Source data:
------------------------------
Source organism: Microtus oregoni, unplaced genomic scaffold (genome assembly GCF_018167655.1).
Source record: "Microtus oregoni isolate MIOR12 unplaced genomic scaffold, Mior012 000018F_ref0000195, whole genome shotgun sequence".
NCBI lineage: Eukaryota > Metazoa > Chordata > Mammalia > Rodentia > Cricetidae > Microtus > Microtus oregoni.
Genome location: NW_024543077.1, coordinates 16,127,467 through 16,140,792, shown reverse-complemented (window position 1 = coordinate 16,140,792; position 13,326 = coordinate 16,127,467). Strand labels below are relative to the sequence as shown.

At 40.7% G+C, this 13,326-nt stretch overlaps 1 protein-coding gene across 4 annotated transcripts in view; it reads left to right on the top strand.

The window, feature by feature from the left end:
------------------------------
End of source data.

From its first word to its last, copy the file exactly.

Source organism: Microtus oregoni, unplaced genomic scaffold (genome assembly GCF_018167655.1).
Source record: "Microtus oregoni isolate MIOR12 unplaced genomic scaffold, Mior012 000018F_ref0000195, whole genome shotgun sequence".
NCBI lineage: Eukaryota > Metazoa > Chordata > Mammalia > Rodentia > Cricetidae > Microtus > Microtus oregoni.
Genome location: NW_024543077.1, coordinates 16,127,467 through 16,140,792, shown reverse-complemented (window position 1 = coordinate 16,140,792; position 13,326 = coordinate 16,127,467). Strand labels below are relative to the sequence as shown.

At 40.7% G+C, this 13,326-nt stretch overlaps 1 protein-coding gene across 4 annotated transcripts in view; it reads left to right on the top strand.

The window, feature by feature from the left end: